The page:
Goblin Valley State Park

This is surprise destination number 1.  Monday I drove over to GVSP, which is located about 45 miles southwest of Green River, Utah – about a 3 1/2 hour drive from where I was staying in Grand Junction, CO.

Since I’ve kept y’all in suspense I will cut right to the chase and show you the most-photographed formation in the Park.  This is called “Three Sisters”.  It reminds me of chess pieces.


“Goblins”, or hoodoos as they are sometimes called, are formations which consist of a spire or other base which has a rock, or hardened sandstone orb, sitting on top of it.  I posted pictures of a similar place last year when I was staying in Kanab, UT.

The formation above was sitting a short ways off the road soon after I entered the Park.  Once I got to the main parking area, this is what I was looking at.  This is a three-picture panorama, looking down left to right, from the elevated parking area:




While there are other formations out and about, this main area is three square miles of various goblins.  People are free to walk amongst them, although climbing on them is not allowed and there are serious (felony) penalties for toppling them.  If you look closely at some of the distance shots you’ll see people in many of them which will help give you an idea of how big this place is.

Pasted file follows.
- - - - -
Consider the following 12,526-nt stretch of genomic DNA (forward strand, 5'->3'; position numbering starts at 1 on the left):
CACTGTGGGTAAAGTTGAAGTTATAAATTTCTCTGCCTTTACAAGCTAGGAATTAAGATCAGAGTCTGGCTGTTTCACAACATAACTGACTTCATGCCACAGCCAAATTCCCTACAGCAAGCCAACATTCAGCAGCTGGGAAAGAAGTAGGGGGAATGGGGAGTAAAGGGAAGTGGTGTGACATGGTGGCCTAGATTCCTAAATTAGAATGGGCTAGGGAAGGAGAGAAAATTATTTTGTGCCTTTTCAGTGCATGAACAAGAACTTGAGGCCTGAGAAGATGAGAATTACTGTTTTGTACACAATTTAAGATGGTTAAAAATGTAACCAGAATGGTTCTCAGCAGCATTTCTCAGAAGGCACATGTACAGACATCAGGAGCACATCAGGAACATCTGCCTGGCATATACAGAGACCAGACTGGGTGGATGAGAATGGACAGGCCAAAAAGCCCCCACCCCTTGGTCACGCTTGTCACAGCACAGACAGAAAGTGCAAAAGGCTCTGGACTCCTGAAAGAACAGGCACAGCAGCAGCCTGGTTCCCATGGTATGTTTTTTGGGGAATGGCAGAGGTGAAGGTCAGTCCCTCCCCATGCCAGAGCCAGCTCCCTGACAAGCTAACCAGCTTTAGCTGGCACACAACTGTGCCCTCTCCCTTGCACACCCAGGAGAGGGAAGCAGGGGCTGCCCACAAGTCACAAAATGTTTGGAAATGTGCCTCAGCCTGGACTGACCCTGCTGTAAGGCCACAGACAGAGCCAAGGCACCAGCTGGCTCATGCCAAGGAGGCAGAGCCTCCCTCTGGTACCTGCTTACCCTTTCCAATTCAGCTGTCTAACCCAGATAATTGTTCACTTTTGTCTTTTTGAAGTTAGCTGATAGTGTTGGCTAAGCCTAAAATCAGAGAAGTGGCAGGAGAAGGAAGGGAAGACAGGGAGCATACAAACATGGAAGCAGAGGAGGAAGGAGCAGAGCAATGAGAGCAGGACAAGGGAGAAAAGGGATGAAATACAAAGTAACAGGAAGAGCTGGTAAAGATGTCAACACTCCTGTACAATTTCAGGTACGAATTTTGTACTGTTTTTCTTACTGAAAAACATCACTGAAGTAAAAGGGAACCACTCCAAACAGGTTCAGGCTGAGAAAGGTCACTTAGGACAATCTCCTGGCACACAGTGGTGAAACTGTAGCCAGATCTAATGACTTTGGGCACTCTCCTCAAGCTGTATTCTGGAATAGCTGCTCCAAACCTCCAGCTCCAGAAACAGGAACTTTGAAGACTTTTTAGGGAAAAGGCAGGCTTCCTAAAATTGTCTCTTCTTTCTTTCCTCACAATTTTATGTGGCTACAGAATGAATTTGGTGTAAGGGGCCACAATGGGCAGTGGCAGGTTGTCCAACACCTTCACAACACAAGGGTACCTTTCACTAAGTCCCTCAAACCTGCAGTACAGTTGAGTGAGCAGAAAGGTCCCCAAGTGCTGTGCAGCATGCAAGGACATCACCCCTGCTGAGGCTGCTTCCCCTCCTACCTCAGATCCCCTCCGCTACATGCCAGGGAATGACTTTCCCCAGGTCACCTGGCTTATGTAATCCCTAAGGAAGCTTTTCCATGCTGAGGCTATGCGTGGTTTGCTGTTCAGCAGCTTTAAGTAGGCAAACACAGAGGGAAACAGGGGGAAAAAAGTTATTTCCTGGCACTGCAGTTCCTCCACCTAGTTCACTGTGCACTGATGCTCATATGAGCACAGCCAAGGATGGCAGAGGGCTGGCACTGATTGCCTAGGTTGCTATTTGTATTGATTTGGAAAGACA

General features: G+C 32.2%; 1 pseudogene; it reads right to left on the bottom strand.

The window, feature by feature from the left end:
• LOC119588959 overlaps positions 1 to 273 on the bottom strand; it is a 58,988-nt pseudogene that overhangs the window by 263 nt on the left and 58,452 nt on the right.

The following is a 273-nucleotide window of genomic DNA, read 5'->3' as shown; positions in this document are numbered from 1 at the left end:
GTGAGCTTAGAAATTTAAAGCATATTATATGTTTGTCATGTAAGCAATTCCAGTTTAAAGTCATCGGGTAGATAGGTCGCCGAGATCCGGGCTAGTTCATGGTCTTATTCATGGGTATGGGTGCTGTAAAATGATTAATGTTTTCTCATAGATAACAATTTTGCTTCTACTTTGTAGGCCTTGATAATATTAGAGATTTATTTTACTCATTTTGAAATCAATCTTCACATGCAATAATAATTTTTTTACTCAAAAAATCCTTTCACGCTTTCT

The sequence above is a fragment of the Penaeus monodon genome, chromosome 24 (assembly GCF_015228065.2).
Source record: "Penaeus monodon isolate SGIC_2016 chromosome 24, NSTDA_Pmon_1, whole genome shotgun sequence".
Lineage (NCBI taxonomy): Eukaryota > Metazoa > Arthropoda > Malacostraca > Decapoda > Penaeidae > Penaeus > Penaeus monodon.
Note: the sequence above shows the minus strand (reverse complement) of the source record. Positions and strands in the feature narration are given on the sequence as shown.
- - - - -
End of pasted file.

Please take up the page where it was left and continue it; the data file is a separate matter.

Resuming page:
Here is a small sampling of what I saw (and by the way, I arrived at the Park at 930am local time and my Fitbit informed me I had my 10,000 steps for the day in by noon!).






I will post many more pictures in the coming days but wanted to at least let the cat out of the bag as far as where I had snuck off to.

Here is how I found out about the Park.  When I was at Black Canyon of the Gunnison National Park in Colorado I saw a book in a gift shop with this on the cover:


(Photo and book credit: Gary Ladd)

Inside the front cover the only reference to the photo was “Thin ribs of resistant sandstone protrude from the midsection of a wind-blasted goblin”.  The book features scenic attractions in Colorado but the notation didn’t indicate WHERE in Colorado the photo was taken.  So I Googled “goblin formations” to try and find out where it is.  Well, I never found out any more about that particular formation but I did discover other photos while ultimately led me to find out about Goblin Valley State Park.  I didn’t see anything quite that elaborate here, but some of the formations I did see were still very interesting.

The reason there are so many formations in this concentrated area is that in the Jurassic Period (140-170 million years ago) there was a lake here and as the water evaporated the sand, silt and clay, along with wind and water erosion, caused these goblins to form.

Here is a small goblin which was sitting all by itself near the access road to the Park.





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